It’s not primarily poor or struggling whites suffering from intense economic anxiety:
In less than a decade, from 2010 to 2018, whites without a college degree grew from 50 to 59 percent of all the Republican Party’s voters, while whites with college degrees fell from 40 to 29 percent of the party’s voters. The biggest shift took place from 2016 to 2018, when Trump became the dominant figure in American politics.
This movement of white voters has been evolving over the past 60 years. A paper published earlier this month, “Secular Partisan Realignment in the United States: The Socioeconomic Reconfiguration of White Partisan Support since the New Deal Era,” provides fresh insight into that transformation.
Perhaps most significant, Kitschelt and Rehm found that the common assumption that the contemporary Republican Party has become crucially dependent on the white working class — defined as whites without college degrees — is overly simplistic.
Instead, Kitschelt and Rehm find that the surge of whites into the Republican Party has been led by whites with relatively high incomes — in the top two quintiles of the income distribution — but without college degrees, a constituency that is now decisively committed to the Republican Party.
According to the census, the top two income quintiles in 2017 were made up of those with household incomes above $77,552. More than half of the voters Kitschelt and Rehm describe as high income are middle to upper middle class, from households making from $77,522 to $130,000 — not, by contemporary standards, wealthy.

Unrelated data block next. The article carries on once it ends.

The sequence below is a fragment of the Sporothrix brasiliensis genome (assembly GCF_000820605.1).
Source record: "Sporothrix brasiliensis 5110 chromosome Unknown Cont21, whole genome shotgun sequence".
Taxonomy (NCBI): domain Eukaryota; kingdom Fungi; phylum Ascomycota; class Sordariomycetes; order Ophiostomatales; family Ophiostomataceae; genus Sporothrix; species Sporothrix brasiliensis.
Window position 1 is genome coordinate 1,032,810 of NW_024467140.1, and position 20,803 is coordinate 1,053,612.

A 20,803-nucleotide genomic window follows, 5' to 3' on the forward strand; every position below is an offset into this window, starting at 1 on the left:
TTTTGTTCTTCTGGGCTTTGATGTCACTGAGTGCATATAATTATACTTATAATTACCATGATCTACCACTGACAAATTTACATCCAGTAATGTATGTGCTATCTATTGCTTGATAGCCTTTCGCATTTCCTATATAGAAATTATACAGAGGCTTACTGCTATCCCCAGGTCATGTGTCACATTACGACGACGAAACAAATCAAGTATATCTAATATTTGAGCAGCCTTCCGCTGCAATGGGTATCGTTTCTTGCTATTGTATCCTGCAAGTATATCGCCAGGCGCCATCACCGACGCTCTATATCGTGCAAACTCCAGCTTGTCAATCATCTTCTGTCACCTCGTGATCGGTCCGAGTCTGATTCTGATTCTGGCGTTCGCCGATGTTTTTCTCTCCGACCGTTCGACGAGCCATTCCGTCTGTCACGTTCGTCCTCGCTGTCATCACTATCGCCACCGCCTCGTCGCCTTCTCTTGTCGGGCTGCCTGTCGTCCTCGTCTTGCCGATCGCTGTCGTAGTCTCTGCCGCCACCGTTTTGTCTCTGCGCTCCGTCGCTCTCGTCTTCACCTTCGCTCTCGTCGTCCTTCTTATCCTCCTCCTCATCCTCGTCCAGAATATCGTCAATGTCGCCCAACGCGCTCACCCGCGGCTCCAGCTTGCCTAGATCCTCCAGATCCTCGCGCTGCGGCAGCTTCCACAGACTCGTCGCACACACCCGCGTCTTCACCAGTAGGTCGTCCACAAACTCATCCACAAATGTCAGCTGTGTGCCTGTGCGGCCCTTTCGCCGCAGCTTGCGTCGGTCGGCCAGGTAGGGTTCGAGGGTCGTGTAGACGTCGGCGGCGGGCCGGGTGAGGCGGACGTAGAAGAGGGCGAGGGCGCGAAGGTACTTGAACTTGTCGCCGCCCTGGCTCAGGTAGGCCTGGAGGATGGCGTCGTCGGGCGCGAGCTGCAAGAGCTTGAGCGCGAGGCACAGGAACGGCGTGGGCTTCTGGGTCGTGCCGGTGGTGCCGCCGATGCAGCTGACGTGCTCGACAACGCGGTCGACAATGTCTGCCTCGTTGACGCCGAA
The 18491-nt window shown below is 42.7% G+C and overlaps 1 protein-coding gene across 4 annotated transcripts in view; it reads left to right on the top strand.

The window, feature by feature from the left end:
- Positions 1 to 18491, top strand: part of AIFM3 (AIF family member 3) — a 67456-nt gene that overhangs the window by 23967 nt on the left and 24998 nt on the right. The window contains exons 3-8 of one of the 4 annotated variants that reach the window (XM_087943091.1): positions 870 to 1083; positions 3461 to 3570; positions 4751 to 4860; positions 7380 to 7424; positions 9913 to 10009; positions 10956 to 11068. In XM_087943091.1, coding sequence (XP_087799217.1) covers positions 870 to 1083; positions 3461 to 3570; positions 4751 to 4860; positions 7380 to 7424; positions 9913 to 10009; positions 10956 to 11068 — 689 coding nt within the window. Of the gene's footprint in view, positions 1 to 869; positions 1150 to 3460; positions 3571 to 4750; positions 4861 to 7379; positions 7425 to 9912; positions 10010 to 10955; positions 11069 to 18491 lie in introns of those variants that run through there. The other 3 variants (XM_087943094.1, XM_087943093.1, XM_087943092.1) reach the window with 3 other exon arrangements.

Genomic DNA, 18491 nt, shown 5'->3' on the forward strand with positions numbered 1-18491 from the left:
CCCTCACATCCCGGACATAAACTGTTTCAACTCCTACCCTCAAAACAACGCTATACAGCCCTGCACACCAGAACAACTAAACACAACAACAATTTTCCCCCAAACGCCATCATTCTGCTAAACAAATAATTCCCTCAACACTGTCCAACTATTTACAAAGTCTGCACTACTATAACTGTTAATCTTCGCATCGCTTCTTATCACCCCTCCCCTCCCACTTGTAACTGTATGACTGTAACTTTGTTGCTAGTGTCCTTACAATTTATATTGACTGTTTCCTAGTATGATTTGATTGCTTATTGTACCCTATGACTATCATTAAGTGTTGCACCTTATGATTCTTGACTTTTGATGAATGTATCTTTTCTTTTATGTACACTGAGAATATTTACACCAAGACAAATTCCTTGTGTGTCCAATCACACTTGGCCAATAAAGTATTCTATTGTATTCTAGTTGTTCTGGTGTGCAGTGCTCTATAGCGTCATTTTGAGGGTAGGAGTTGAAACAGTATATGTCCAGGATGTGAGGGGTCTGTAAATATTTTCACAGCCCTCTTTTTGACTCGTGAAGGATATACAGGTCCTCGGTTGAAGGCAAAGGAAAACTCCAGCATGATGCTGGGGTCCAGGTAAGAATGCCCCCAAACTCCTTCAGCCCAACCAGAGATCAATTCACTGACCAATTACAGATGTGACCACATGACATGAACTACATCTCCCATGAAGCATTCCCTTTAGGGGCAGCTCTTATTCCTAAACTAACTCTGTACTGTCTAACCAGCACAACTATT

I like this formulation:
The "Buddy Garrity Republican" is a perfect encapsulation. Rich, but not private equity rich. Civil society, but mostly about his dealership logo on the school's stadium. Wealthy, but not in the LLC way but "owns many cars and houses" way. https://t.co/YC4LQ5f6XL— Mike Konczal (@rortybomb) August 28, 2019
In the longer term, Republicans are in trouble because “people doing pretty well economically despite not having college degrees” are becoming unicorns:
There's another word for those relatively high-income/non-college whites who were clearly the Trump base: Old. They're not making many new ones, which is why they now represent only 22% of the white electorate, down from 42% in 1952. This is another face of the generational split— Mark Schmitt (@mschmitt9) August 28, 2019
But in the short term, Trump’s mobilization of white identity politics is a potent way of reaching these voters that won’t be easy to counter.